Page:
A Chicago church has announced it will be “fasting from whiteness” during Lent by abstaining from any hymns composed or written by White musicians.
“In our worship services throughout Lent, we will not be using any music or liturgy written or composed by white people,” the First United Church of Oak Park in Oak Park, Illinois, said on its website. “Our music will be drawn from the African American spirituals tradition, from South African freedom songs, from Native American traditions, and many, many more.”
“For Lent, it is our prayer that in our spiritual disciplines we may grow as Christians, united in the body of Christ with people of all ages, nations, races, and origins,” the statement continued.
The church placed an outdoor banner to announce its intention for the 40-day religious observance.
The church’s decision was made even though the church’s senior pastor, Rev. John Edgerton, is himself white.
Under Edgerton’s leadership, the church claims it is “valuing people of all races, ethnicities, cultural identities, gender identities, sexual orientations, and abilities in every aspect of our congregational life.”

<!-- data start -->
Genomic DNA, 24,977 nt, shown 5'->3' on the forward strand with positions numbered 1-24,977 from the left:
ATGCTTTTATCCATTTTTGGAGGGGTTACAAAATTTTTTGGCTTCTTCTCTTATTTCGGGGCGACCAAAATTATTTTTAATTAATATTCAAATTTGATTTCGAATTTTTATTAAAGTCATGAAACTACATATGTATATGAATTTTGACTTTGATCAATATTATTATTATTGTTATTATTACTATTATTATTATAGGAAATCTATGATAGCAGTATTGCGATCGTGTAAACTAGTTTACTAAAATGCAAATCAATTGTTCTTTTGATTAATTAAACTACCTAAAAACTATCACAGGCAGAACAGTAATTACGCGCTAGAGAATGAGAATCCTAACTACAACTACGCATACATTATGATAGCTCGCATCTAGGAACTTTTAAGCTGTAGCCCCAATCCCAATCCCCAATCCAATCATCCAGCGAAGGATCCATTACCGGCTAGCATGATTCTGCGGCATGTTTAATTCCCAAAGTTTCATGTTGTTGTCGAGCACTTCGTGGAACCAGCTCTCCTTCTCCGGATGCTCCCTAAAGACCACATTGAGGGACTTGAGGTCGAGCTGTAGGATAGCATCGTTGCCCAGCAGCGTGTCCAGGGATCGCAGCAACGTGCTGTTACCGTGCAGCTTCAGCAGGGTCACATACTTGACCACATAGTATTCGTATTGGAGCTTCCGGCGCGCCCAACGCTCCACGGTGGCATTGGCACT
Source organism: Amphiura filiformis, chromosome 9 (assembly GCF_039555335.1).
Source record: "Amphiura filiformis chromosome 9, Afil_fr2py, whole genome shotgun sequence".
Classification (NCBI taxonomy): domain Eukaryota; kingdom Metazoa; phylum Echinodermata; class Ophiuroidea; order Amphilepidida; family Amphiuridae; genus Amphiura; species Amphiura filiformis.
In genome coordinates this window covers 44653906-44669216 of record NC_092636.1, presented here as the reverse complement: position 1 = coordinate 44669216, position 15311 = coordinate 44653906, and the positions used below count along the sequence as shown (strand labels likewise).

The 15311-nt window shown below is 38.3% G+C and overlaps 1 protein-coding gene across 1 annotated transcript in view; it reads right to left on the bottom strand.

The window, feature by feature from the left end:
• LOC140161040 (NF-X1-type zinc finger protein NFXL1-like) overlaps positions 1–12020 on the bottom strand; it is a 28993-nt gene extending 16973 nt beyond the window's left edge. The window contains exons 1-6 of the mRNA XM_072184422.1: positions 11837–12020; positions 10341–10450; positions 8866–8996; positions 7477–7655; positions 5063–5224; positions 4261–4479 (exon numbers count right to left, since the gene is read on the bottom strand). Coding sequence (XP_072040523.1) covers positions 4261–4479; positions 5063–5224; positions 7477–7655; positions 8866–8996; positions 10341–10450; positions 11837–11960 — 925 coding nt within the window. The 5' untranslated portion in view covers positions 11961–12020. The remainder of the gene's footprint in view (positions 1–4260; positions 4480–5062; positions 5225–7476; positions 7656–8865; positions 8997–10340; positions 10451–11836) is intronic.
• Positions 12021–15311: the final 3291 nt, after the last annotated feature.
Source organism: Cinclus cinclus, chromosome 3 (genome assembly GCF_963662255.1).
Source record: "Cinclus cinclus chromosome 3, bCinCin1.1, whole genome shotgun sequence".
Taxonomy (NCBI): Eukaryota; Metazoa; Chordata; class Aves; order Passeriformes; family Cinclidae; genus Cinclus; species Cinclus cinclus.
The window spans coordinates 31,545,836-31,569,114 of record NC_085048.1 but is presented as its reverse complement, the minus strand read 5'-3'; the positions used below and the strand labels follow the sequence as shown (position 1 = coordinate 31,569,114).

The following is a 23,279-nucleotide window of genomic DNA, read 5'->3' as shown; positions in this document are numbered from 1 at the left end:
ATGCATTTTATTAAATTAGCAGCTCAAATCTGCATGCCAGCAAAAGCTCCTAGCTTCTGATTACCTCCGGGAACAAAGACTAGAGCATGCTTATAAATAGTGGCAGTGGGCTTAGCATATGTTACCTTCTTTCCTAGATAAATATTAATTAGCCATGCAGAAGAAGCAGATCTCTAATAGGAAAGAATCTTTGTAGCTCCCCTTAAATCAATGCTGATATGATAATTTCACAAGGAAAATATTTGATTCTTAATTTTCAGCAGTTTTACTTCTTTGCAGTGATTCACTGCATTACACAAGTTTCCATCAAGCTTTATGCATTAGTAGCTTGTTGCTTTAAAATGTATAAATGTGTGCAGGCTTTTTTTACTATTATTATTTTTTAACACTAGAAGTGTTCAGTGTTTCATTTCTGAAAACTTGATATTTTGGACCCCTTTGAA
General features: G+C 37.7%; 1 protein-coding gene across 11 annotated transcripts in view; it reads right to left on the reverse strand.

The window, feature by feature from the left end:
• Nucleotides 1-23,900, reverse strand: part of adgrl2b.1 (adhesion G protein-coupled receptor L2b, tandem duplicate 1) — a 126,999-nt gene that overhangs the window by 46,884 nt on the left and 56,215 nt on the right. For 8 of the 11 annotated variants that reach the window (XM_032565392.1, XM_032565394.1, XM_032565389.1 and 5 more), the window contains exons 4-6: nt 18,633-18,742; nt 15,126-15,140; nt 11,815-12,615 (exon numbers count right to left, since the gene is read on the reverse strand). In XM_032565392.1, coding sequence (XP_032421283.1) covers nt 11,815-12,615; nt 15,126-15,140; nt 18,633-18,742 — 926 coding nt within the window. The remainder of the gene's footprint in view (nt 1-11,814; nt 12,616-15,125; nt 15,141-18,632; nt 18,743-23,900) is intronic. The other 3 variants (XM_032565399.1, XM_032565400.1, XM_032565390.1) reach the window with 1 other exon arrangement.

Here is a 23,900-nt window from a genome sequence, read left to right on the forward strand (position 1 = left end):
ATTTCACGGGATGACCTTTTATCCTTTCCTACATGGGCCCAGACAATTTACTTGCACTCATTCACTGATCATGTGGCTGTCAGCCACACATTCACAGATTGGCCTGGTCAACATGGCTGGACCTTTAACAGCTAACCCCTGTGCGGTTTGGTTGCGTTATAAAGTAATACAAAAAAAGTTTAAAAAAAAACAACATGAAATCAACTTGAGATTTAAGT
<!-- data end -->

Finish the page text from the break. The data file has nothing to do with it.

In a March 29 newsletter, the church stated they would “honor our fast from whiteness this Lent by prioritizing the voice of Bruce Reyes-Chow by sharing a chapter of his book, In Defense of Kindness.”
Reyes-Chow is a Presbyterian elder from California known for his work and opinions surrounding activism, including Black Lives Matter.
In the newsletter, they included an excerpt from Reyes-Chow, which reads:
“While I understand the desire to be more compassionate and to have more thoughtful engagement around disagreements, we must be careful that such a desire does not turn into a modern-day manifestation of ‘civilizing’ those who do not fit into our understanding of normative behavior. Sometimes our norms oppress and marginalize others.”